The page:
Food seems so complicated sometimes.
And just when you think you've figured it out, someone comes along and tells you you've got it all wrong.
Take, for instance, an article that appeared this month in the journal Open Heart declaring that saturated fats are not the dietary equivalent of the devil incarnate. The article is controversial and goes against the dietary guidelines issued by many major health organizations.
And it just may be on to something.
A fat debate
If you want to eat a healthy diet, avoid red meat, cheese and butter. That's how the conventional wisdom has been dispensed for the last several decades after a few studies showed a connection between saturated fats and elevated levels of low-density lipoprotein, or "bad" cholesterol.
Saturated fats are found in many foods, from meat to dairy to coconut, palm and kernel oils. Health Canada has labelled saturated fats as a "bad" type of fat on its website and advises people to steer clear of it in order to reduce the risk of heart disease.
The idea that saturated fat is unhealthy has been around since the 1950s, when Ancel Keys began publishing research showing a link between saturated fat and heart disease. The results were embraced by the American Heart Association and earned Keys a Time magazine cover. In 1970, Keys published the now-infamous "seven countries study" that found countries where saturated fat consumption was high also had more heart disease. In 1977, the U.S. created Dietary Goals for Americans that recommended higher consumption of carbohydrates and lower consumption of saturated fat and cholesterol.
But the problem is that the evidence backing up this universal condemnation of saturated fat is not exactly rock solid and there are more nuances to the debate than most people realize.
And advising people to lower their fat intake seems to have led to some harmful unintended consequences.
Challenging the accepted wisdom
When Keys published his research, he included data from seven countries that showed a saturated-fats/heart-disease link. But he left out the data from 22 additional countries that largely dispelled that theory.
James DiNicolantonio, author of the Open Heart article that questions the dietary guidance against saturated fats, said there is no good data demonstrating that lowering saturated fat will increase survival or ward off heart disease. In fact, the article points out that mounting evidence shows that lowering saturated fat intake and increasing carbohydrate intake increases the small, dense LDL particles in the blood – particles that promote plaque build-up in the arteries.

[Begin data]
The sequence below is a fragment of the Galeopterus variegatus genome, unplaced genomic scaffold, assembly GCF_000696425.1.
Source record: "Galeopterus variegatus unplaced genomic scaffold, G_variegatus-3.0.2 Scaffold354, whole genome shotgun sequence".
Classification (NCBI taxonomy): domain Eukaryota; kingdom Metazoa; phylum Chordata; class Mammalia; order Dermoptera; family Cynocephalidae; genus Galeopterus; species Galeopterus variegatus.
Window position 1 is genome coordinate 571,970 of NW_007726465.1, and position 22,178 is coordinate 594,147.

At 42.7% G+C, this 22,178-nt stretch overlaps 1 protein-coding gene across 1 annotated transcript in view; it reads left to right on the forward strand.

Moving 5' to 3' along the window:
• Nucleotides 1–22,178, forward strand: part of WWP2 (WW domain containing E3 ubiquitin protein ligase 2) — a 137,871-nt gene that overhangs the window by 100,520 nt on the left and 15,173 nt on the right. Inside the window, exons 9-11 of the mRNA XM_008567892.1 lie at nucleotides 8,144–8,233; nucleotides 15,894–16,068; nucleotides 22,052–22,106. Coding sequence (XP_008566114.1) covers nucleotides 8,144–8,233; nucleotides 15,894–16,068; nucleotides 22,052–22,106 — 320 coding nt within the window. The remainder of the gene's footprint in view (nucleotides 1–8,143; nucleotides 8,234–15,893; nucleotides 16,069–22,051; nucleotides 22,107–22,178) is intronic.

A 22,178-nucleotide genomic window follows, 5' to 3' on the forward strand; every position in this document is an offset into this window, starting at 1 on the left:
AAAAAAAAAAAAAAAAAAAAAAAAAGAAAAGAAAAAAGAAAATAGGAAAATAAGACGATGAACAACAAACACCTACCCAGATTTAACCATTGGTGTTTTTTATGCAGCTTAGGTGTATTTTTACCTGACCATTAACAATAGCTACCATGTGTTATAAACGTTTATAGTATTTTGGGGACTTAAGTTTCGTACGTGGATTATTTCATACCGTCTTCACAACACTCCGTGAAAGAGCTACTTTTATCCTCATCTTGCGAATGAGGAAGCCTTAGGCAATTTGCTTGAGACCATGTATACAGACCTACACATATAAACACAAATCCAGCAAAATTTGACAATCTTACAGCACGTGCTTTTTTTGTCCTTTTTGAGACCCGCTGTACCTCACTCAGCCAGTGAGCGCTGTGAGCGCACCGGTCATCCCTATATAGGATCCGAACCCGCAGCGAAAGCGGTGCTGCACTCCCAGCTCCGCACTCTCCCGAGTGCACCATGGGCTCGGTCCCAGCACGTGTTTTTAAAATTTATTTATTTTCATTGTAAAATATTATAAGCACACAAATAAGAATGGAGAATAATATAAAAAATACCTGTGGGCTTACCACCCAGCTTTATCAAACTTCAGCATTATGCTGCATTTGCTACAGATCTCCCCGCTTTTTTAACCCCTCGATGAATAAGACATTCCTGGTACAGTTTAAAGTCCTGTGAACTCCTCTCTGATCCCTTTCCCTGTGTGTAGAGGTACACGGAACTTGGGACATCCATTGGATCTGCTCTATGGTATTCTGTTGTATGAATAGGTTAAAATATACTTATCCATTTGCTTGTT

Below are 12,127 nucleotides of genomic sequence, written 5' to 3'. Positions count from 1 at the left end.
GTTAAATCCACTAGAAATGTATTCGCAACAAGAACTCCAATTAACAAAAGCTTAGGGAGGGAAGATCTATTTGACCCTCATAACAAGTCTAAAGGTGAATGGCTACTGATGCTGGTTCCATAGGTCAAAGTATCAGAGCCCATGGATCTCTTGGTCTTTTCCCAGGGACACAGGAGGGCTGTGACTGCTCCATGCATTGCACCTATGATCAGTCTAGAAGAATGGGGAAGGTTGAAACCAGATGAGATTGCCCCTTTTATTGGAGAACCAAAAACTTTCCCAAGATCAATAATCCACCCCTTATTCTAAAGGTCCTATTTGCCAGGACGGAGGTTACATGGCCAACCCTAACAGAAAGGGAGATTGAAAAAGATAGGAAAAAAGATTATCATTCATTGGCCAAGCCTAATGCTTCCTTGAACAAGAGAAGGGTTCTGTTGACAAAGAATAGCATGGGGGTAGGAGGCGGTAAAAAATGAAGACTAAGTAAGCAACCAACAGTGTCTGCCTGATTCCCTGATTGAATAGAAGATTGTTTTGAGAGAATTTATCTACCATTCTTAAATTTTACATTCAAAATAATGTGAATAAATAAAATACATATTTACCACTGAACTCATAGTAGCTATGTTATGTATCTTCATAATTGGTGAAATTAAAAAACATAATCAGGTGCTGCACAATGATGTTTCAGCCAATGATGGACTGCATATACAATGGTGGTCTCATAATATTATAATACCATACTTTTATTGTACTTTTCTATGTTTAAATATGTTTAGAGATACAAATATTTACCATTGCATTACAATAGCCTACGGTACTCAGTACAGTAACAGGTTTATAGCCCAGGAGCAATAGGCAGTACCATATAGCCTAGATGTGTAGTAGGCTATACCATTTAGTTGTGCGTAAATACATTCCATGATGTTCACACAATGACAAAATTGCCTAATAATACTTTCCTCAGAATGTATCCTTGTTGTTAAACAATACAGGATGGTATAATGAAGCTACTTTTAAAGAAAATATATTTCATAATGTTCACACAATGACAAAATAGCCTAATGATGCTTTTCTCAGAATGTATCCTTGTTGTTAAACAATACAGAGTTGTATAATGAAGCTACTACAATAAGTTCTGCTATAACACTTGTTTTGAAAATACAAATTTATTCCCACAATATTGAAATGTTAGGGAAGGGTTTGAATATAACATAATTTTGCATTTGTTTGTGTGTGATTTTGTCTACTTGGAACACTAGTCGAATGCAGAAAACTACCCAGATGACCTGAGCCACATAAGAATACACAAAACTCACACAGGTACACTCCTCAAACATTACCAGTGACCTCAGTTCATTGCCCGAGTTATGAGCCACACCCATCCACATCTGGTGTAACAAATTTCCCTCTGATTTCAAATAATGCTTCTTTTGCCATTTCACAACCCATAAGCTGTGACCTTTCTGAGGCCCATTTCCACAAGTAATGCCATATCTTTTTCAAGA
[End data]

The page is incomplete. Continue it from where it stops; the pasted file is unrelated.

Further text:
Despite this, the public continues to hear the opposite message, likely because it's so difficult to challenge accepted wisdom.
"I think it's because we've all been brainwashed about cholesterol," said DiNicolantonio, a cardiovascular research scientist based in Ithaca, N.Y. "It's just been promoted … but it's not accurate."
What the public needs to understand is that there are several different kinds of saturated fats and they have different effects on the body, said Laurie Wadsworth, associate professor in the department of human nutrition at St. Francis Xavier University in Antigonish, N.S.
Stearic acid is a type of saturated fat found in relatively high amounts in animal fat, which includes red meat and dairy. Wadsworth points out that stearic acid doesn't promote plaque buildup in the arteries and doesn't seem linked to heart disease.
Still, the war on saturated fat persists and this concerns DiNicolantonio because many people have dramatically increased their consumption of refined carbohydrates, including sugar and high-fructose corn syrup, as well as Omega-6 (polyunsaturated) fatty acids, as they lowered their fat intake.
This change in diet has corresponded to skyrocketing rates of type 2 diabetes and obesity, he said.
"Certainly, there's no evidence to lower saturated fat. That needs to be removed [from dietary guidelines]," he said. "I think people need to be more aware of the added sugars that are in almost 80 per cent of the foods that are in supermarkets."
Omega-6 fatty acids are found in corn oil, soybean oil and sunflower oil, as well as nuts and seeds. Fish, such as salmon, are the best sources of Omega-3 fatty acids. The problem is many people consume far more Omega-6 than Omega-3 and that skewed ratio may be linked to some health problems. DiNicolantonio noted that several studies have found an increased risk of death occurs when people consume high amounts of Omega-6, or polyunsaturated, fatty acids.
The bottom line
A shifting view on the health profile of saturated fats isn't a licence to eat a T-bone drenched in butter every night. But the evidence supports the idea that beef and other animal fats can be part of a nutritious diet when used in moderation.
Consumers don't need to get too worked up about the complexities of science, according to DiNicolantonio and Wadsworth. What they should do, if they want to have a healthy diet, is avoid processed, packaged foods and stick to a wide variety of whole, real, nutritious foods – even those that contain animal fats.
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